Laura Linney helps pluck FDR’s confidante from obscurity
An interview with Laura Linney, who plays FDR’s confidante Margaret “Daisy” Suckley in “Hyde Park on Hudson,” which opens in Seattle on Dec. 14, 2012.
Seattle Times movie critic
‘Hyde Park on Hudson’
Opening Friday at the Egyptian and Lincoln Square. Rated R for brief sexuality. For showtimes and a review, go Thursday to seattletimes.com/movies or pick up a copy of Friday’s MovieTimes.
“The friendship was deep and resounding and devoted,” said Laura Linney, of her latest role. In “Hyde Park on Hudson,” opening Friday, the three-time Oscar nominee plays a real-life character: Margaret “Daisy” Suckley, a distant cousin and intimate friend of Franklin Delano Roosevelt (played in the film by Bill Murray). Whether the two were lovers is a story lost to history.
“She never opened her mouth about it,” said Linney, interviewed earlier this fall at the Toronto International Film Festival. “Nobody knows. Nobody knew. She was just fine with that.”
Though Linney’s played numerous complex characters on stage and screen (among her notable films: “You Can Count On Me,” “Mystic River,” “Kinsey,” “The Truman Show”), this was a rare opportunity to play a historical figure — and to research a real person. Daisy lived a long, mostly quiet life at her family home in Rhinebeck in New York’s Hudson Valley, dying just months before her 100th birthday in 1991.
That home, Wilderstein, is now a museum, and Linney’s face lights up as she discusses visiting Daisy’s bedroom there and seeing “the books that she would have on her shelf, seeing that every time she woke up in the morning, what she looked at was a huge portrait of FDR, right across her bed.” At Wilderstein, Linney was shown a small suitcase, found under Daisy’s bed after her death, that contained diaries and letters to and from FDR.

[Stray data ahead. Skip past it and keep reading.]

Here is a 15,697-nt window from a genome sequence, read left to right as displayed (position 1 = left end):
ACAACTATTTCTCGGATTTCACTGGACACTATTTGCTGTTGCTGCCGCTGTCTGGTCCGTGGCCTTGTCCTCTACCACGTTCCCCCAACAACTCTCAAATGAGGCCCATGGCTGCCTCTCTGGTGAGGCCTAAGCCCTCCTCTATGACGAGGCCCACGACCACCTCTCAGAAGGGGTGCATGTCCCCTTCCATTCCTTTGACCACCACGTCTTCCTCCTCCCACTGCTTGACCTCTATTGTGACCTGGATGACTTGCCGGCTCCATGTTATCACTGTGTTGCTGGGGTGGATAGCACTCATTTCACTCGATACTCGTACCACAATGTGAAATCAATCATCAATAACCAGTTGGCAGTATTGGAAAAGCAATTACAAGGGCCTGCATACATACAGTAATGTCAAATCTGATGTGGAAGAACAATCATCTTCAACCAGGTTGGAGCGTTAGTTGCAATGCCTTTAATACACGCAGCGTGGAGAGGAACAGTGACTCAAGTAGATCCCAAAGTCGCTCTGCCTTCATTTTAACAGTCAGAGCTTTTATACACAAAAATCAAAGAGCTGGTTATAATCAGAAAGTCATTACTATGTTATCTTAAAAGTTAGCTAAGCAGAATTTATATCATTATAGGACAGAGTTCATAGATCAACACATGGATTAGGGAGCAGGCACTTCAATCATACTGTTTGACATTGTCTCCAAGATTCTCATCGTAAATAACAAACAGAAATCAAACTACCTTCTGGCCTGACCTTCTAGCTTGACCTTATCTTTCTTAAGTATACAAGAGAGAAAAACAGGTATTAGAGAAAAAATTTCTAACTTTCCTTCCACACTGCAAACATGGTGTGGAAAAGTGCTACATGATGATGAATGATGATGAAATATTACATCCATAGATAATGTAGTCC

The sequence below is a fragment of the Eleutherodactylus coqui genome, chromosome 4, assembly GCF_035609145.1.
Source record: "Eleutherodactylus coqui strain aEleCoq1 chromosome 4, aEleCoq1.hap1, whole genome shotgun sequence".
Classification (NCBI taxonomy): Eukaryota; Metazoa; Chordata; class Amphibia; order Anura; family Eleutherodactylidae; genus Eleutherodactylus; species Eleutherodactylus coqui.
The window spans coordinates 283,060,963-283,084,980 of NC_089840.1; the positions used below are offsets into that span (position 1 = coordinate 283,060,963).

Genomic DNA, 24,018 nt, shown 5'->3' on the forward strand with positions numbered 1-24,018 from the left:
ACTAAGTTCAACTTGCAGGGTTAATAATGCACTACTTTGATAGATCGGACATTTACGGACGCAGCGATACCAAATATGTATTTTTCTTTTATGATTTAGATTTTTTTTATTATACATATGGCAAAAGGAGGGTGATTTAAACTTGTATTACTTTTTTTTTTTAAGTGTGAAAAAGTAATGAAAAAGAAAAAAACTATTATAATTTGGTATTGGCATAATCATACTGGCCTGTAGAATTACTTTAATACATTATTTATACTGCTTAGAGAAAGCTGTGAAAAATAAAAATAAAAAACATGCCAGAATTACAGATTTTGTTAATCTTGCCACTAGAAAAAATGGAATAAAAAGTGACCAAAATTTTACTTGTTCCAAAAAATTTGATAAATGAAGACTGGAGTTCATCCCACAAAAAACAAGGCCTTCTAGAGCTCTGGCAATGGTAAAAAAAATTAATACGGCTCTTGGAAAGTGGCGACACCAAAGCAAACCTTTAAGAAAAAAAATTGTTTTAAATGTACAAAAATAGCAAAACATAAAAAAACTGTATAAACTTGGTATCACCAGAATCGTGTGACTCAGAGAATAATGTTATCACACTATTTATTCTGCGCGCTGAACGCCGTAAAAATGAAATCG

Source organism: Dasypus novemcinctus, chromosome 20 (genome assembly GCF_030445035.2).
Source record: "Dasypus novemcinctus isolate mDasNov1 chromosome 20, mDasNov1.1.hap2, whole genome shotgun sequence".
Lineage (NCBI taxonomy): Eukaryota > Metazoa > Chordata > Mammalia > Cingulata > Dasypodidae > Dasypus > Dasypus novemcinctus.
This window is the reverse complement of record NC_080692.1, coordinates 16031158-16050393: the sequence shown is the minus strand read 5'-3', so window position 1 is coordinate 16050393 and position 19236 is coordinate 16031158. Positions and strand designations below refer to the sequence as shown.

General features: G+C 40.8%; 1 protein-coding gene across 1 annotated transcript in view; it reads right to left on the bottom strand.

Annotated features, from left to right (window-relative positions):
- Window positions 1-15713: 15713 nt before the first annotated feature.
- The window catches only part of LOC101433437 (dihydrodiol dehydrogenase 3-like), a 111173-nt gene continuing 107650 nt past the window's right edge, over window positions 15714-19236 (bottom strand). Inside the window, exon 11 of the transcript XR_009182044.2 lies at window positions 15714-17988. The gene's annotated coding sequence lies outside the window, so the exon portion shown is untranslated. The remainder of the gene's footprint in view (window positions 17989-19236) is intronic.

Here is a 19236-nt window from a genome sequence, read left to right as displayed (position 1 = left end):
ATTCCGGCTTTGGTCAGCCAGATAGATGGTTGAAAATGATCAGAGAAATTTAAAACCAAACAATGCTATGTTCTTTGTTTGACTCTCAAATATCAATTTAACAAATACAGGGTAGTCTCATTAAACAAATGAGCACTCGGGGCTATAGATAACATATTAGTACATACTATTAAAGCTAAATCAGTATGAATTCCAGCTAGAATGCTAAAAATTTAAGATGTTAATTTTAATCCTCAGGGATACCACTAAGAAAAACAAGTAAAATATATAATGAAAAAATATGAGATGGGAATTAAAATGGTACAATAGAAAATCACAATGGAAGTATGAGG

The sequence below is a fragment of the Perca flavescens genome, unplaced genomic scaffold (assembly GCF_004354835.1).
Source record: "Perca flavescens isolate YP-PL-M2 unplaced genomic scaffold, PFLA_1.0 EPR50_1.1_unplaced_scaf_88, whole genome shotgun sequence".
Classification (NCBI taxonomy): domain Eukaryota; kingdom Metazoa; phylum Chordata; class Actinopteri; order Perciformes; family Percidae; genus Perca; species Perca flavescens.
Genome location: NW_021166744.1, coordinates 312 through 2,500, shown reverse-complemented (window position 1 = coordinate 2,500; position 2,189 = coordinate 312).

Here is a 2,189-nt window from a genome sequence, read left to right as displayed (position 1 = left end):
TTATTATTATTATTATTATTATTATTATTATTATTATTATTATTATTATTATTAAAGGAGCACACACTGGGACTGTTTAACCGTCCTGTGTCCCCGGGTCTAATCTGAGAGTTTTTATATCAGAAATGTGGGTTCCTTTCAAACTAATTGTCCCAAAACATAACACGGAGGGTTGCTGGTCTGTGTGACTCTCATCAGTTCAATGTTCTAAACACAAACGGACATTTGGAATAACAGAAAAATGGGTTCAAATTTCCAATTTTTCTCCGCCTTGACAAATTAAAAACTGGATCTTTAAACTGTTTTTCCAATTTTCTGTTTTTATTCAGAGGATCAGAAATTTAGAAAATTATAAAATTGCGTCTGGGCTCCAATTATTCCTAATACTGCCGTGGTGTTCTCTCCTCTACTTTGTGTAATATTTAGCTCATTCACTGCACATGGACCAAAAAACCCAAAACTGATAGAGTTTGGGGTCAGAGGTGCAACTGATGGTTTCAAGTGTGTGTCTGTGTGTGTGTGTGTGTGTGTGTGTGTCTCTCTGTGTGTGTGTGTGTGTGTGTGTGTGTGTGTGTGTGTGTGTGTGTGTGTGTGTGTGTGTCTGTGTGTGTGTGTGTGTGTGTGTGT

These papers don’t definitely state Daisy’s relationship with the president; parts of them, Linney says, were ripped up or burned, and what remains is ambiguous. “Some people think, obviously that was a sexual relationship; other people think, obviously not,” she said. “What is clear to me is that it was emotionally and spiritually — regardless if there was a sexual component — nonplatonic. There was a connection that was significant. ... She was with him until the day he died.” The only pictures of FDR in his wheelchair, Linney said, were taken by Daisy; she also gave him his beloved Scottish terrier, Fala.
Though FDR is known to all, Daisy has stood in history’s shadows, making it a challenge to play her. “There’s a pull between wanting to portray her in the most authentic way, but also knowing that I have a responsibility to the narrative,” said Linney, noting that “Hyde Park on Hudson” is a fictional story using real-life people and events. (The film, told through Daisy’s eyes, takes place during the weekend visit of the king and queen of England to FDR’s Hyde Park home, in June of 1939.) “There’s much more to her story and much more to her than you see in the movie.”
With “Hudson” finished, Linney’s next project is the fourth and final season of her Showtime series, “The Big C,” which will air in early 2013. She’s long moved fluidly among stage, film and television (remember her as the last girlfriend in “Frasier”?). Linney said she’d love to work again with Dan Sullivan (formerly of the Seattle Rep), who recently directed her on Broadway in “Sight Unseen,” but doesn’t know if we’ll next see her on stage or screen. Though it’s difficult to have control over an acting career, she said, it’s the one thing that she’s done consciously over the years — “to be open to good work in all mediums.”
Moira Macdonald: 206-464-2725 or email@example.com